to a random drop mode.)
• The initial retransmission timeout is reduced by half to 0.5 seconds, and so the total time trying
to establish the connection is cut in half. (When not in aggressive mode, the code does
exponential back-off on its retransmissions of SYN segments. The initial retransmission timeout
is 1 second. The subsequent timeouts are 2 seconds, 4 seconds, 8 seconds, and 16 seconds. The
code retransmits 4 times before giving up, so it gives up after 31 seconds of no acknowledgment.)
• If in watch mode, the watch timeout is reduced by half. (If the default is in place, the watch
timeout becomes 15 seconds).
The drop strategy can be changed from the oldest connection to a random connection with the ip tcp
intercept drop-mode command.

Note The two factors that determine aggressive behavior are related and work together. When
either of the high values is exceeded, aggressive behavior begins. When both quantities fall below
the low value, aggressive behavior ends.

You can change the threshold for triggering aggressive mode based on the total number of
incomplete connections. The default values for low and high are 900 and 1100 incomplete
connections, respectively. To change these values, perform the following tasks in global
configuration mode:

Task Command
Set the threshold for stopping aggressive mode. ip tcp intercept max-incomplete low number
Set the threshold for triggering aggressive mode. ip tcp intercept max-incomplete high number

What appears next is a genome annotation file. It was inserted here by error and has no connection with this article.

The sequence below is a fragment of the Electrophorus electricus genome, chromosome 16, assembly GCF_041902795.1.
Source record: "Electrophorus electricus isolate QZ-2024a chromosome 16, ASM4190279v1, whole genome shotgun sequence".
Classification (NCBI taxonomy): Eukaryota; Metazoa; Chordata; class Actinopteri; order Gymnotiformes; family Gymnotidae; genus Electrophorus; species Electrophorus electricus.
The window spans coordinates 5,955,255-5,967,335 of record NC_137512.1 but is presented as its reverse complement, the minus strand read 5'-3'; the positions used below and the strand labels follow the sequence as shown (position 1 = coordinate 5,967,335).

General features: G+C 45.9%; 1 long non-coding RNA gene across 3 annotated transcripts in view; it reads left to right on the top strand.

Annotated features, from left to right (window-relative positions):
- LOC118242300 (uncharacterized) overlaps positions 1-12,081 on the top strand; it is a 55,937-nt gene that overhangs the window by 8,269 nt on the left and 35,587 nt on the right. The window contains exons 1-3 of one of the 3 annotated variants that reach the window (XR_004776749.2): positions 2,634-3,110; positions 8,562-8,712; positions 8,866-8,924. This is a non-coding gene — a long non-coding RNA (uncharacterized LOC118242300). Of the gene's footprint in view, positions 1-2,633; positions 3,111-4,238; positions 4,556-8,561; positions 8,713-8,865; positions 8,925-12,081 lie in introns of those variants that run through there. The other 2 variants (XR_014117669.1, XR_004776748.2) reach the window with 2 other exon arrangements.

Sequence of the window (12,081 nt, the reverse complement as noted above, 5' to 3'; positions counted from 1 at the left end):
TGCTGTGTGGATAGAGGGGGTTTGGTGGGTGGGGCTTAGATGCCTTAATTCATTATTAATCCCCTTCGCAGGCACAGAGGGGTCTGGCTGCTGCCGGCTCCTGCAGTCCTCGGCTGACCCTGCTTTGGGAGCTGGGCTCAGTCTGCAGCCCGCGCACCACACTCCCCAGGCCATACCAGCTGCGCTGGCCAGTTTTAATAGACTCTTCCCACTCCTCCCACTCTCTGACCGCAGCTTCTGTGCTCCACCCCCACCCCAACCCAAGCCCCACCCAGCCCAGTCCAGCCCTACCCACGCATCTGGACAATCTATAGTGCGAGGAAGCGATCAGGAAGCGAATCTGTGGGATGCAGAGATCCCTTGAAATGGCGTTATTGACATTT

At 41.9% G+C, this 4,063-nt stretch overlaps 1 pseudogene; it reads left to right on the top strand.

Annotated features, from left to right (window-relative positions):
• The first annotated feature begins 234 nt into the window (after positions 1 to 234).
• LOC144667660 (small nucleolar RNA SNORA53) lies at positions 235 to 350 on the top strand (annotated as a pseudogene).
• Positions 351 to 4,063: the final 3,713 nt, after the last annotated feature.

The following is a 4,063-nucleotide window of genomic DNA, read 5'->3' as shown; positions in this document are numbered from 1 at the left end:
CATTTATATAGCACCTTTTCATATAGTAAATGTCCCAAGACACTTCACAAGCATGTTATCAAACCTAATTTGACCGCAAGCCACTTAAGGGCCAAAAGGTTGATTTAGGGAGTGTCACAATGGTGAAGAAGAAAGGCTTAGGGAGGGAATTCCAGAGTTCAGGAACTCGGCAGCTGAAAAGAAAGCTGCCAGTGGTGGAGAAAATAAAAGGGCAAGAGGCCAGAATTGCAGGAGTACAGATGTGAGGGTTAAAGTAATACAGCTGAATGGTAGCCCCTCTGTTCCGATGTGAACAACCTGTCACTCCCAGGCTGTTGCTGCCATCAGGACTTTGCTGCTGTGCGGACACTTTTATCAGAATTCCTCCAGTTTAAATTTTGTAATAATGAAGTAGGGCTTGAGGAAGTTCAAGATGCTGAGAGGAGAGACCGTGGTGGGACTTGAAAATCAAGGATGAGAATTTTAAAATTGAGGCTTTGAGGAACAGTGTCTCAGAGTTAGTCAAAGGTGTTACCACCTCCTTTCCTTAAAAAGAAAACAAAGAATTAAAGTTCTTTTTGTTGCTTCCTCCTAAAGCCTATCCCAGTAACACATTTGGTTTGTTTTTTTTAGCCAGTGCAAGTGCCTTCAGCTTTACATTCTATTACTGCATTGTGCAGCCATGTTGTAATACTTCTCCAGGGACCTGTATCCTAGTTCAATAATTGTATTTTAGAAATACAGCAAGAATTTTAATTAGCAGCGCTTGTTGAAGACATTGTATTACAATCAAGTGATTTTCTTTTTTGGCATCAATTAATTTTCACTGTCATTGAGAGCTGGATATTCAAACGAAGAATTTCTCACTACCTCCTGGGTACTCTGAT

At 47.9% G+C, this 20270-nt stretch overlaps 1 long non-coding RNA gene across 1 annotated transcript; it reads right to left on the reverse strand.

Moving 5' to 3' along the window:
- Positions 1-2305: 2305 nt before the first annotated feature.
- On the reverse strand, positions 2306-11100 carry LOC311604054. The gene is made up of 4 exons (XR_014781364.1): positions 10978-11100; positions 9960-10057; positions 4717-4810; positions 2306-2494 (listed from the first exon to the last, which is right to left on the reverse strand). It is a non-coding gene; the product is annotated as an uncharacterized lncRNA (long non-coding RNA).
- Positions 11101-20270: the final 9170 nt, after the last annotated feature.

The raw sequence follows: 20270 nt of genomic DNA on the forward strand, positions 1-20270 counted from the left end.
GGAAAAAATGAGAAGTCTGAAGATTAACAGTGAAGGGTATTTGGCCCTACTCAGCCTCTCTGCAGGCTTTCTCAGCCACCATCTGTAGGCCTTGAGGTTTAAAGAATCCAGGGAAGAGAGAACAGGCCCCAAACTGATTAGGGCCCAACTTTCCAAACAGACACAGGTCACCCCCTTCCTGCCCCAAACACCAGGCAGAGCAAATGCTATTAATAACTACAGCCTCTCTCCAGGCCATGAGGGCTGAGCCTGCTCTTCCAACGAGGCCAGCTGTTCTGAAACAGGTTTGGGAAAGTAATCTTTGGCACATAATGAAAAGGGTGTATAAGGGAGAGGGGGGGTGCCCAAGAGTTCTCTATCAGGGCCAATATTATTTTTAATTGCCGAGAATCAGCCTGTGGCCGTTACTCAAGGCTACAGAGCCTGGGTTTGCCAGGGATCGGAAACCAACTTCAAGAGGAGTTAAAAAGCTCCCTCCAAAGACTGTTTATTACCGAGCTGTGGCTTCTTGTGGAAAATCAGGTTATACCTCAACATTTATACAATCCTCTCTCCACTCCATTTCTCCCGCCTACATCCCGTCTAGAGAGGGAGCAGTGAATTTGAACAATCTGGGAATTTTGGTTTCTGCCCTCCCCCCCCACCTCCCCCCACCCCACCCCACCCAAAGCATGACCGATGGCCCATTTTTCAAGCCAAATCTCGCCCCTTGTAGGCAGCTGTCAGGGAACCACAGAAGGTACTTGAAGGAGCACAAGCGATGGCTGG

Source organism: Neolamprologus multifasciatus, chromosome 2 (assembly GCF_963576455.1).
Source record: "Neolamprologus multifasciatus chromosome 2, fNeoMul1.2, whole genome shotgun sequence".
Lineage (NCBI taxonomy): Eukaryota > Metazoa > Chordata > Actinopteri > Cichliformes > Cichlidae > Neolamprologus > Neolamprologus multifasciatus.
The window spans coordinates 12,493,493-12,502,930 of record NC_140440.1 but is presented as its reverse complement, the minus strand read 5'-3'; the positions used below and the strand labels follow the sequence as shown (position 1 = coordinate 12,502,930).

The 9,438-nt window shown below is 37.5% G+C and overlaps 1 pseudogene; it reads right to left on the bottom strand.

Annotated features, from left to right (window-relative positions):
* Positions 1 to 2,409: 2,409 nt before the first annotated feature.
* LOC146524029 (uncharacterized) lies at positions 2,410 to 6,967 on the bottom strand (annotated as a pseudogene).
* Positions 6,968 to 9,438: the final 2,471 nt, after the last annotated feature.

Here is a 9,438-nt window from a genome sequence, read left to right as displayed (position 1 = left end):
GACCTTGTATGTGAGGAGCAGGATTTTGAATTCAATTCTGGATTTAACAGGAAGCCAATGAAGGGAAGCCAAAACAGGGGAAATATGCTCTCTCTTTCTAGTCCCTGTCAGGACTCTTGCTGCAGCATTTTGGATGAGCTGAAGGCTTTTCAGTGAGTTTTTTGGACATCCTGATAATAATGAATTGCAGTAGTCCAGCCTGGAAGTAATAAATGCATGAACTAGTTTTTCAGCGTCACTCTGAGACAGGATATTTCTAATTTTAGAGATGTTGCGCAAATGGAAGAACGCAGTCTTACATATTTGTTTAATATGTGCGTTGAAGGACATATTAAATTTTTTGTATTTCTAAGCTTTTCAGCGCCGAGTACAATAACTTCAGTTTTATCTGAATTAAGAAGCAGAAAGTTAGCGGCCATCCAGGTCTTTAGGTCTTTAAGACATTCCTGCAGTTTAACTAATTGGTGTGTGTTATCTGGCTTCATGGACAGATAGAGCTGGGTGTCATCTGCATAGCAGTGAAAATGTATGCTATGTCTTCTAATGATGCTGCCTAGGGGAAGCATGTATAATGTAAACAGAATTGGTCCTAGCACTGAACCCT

SC-160 Security Configuration Guide


Monitor and Maintain TCP Intercept

You can also change the threshold for triggering aggressive mode based on the number of connection
requests received in the last 1-minute sample period. The default values for low and high are 900 and
1100 connection requests, respectively. To change these values, perform the following tasks in
global configuration mode:

Task Command
Set the threshold for stopping aggressive mode. ip tcp intercept one-minute low number
Set the threshold for triggering aggressive mode. ip tcp intercept one-minute high number

Monitor and Maintain TCP Intercept


To display TCP intercept information, perform either of the following tasks in EXEC mode:

Task Command
Display incomplete connections and established show tcp intercept connections
connections.
Display TCP intercept statistics. show tcp intercept statistics

TCP Intercept Configuration Example


The following configuration defines extended IP access list 101, causing the software to intercept
packets for all TCP servers on the 192.168.1.0/24 subnet:
ip tcp intercept list 101
!
access-list 101 permit tcp any 192.168.1.0 0.0.0.255

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TCP Intercept Configuration Example

SC-162 Security Configuration Guide